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China Will Tap Copper Reserves In Eastern Tibet

Wall Street Journal
December 6, 2006

BEIJING -- As China's demand for copper soars, it is preparing to tap reserves in a remote area of Tibet previously considered too inaccessible to develop.

Deposits in the Tibet Autonomous Region, close to the Himalayas, contain more than one-tenth of China's reserves of the metal, a crucial ingredient in the country's development and industrialization.

The opening of the Qinghai-Tibet railway this past summer will lower the cost of transportation and assist in the development of the reserves, including the Yulong project, projected to be China's biggest copper mine and the second-largest in Asia after Freeport McMoRan Copper & Gold Inc.'s Grasberg mine in Indonesia.

"The Yulong copper mine will be an important supply source for China if it can get up and running," said Wan Ling, a senior analyst at China state-owned research firm Antaike. "And it won't necessarily stop there -- technology has improved, investment in mining exploration is increasing, and it's likely we'll see more copper operations developed in Tibet."

Since 2000, China has accounted for about 65% of the world's growth in copper consumption, using the metal to produce cable, wire and electrical products for its electrical and building industries, as well as pipes for plumbing, heating and ventilating. But domestic ore reserves are in short supply and global inventories are dwindling.

The copper reserves, in the eastern Tibetan village of Chunyido, Jomda county, in an area traditionally known as Kham, were discovered not long after the dispute over the area's sovereignty began in the 1950s. But shortly afterward, mineral exploration in China was cut, as developing the country's mining sector wasn't a government priority.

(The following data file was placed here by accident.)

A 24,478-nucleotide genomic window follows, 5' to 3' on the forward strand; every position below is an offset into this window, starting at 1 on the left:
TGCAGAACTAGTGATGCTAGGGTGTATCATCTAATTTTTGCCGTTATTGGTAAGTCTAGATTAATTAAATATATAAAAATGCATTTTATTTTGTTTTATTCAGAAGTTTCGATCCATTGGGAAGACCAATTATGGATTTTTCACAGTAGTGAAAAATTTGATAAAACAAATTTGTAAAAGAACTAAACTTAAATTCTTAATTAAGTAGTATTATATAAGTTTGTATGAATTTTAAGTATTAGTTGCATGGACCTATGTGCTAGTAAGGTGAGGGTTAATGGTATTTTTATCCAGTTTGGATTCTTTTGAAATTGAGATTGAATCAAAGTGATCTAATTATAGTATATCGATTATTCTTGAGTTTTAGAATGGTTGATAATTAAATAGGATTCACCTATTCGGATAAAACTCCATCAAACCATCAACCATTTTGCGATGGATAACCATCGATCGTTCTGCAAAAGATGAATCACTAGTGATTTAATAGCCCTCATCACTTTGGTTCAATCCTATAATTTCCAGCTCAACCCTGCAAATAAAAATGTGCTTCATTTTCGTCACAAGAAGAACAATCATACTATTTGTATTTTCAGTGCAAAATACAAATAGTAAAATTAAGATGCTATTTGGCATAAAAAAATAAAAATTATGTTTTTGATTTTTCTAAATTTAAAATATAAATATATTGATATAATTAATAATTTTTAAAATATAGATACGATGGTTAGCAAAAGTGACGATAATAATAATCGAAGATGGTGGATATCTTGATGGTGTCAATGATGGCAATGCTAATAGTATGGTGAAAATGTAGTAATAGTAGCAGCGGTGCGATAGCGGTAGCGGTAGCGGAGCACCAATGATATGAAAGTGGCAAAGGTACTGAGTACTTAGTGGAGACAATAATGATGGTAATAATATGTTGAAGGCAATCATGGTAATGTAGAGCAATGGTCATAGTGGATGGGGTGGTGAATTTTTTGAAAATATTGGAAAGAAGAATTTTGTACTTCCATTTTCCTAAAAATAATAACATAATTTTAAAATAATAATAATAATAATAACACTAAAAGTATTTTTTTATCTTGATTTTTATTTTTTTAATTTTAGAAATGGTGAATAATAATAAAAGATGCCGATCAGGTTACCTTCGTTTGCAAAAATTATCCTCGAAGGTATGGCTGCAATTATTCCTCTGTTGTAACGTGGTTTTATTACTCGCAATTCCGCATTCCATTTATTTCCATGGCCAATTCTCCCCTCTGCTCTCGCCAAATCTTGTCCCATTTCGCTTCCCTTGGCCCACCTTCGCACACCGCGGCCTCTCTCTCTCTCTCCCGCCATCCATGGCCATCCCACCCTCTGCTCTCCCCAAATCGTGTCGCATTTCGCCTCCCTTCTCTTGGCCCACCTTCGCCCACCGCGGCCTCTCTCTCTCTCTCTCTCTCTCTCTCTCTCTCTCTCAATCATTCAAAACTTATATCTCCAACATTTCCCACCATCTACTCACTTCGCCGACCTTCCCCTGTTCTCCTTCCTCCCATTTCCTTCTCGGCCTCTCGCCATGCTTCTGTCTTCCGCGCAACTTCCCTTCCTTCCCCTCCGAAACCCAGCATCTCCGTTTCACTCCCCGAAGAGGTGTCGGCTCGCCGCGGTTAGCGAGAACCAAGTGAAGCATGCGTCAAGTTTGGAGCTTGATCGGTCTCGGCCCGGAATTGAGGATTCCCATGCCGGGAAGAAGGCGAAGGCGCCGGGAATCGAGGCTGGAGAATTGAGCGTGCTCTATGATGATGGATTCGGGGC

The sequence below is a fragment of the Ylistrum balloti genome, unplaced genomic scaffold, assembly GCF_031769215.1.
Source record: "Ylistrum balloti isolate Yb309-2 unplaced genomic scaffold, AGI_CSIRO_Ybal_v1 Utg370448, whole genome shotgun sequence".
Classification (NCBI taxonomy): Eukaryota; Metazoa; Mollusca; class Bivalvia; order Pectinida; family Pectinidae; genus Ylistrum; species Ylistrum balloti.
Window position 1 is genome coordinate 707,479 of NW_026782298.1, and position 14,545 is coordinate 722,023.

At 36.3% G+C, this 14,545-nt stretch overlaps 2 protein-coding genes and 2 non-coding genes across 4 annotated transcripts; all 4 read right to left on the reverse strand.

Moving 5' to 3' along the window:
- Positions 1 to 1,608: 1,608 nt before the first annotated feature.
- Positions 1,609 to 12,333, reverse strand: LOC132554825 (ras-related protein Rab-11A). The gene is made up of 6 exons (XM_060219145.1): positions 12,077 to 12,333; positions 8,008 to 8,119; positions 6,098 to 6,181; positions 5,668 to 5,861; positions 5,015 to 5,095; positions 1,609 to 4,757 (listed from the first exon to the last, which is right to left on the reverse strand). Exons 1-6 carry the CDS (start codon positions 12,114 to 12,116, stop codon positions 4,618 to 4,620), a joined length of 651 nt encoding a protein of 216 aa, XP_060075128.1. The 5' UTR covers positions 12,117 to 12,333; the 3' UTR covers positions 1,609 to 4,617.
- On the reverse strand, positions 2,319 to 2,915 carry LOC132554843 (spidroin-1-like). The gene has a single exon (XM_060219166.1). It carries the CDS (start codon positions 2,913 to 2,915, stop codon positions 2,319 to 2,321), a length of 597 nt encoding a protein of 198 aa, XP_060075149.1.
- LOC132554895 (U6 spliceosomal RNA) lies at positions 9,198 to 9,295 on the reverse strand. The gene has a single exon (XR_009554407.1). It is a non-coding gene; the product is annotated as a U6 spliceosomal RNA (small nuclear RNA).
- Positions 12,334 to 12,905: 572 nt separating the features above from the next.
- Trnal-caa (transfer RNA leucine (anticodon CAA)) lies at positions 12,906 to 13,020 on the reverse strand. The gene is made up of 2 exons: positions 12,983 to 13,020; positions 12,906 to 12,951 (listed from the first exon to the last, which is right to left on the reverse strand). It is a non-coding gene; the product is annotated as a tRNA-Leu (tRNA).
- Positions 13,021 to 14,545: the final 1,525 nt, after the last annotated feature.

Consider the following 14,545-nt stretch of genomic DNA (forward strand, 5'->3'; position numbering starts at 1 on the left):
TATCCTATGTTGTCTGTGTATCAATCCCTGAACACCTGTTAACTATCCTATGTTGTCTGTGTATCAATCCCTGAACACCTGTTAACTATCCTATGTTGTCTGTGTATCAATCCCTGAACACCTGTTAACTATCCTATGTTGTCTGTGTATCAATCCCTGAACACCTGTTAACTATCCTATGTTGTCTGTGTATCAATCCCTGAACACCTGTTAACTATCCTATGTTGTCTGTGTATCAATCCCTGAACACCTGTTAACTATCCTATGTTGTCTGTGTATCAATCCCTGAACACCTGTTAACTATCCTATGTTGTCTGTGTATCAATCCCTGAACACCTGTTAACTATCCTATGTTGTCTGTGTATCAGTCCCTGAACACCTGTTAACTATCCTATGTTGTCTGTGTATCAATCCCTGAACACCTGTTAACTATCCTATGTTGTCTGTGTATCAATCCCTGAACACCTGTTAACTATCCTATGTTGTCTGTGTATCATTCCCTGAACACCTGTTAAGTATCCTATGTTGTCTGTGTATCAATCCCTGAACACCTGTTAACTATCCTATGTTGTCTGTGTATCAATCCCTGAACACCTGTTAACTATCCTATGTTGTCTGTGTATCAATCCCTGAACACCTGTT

The high altitude -- the average in Tibet is about 4,000 meters -- also prevented China from mining the copper. The reserves are located in an area of dense forest that has attracted the attention of Chinese environmentalists concerned about the potential damage from mining.

As a result, a project to develop a copper mine there has been debated for several years, before finally getting the go-ahead from China's State Environmental Protection Administration in June. Tibetan reserves are estimated at 6.5 million metric tons, and the country's total copper reserves are 62.7 million metric tons.

The reserves will be developed by Yulong Copper Industry Joint-Stock Co., a grouping of five Chinese entities. They are Zijin Mining Group Co., a gold company; privately owned Western Mining Co. and Tibet Mining Development Corp.; the Xizang Geology and Mining Survey Bureau; and the Xizang Changdu State-Owned Assets Administration.

Western Mining, the largest shareholder in the consortium, estimates production could reach between 150,000 and 200,000 metric tons of electrolytic copper a year. Electrolytic copper is the purest form of copper production.

Infrastructure, including water, housing, electricity and communications, has been largely completed, Western Mining said, including a power station on the Mekong River.

"It's become a small city," said Liu Xing, general manager of Western Mining's local subsidiary in Tibet, Western Mining Tibet Resources Investment Co.

Mr. Liu said the company is exploring the region for further copper deposits. "We're certain we can find another Yulong in the area, and we've been working with foreign companies to attract investment," he said.

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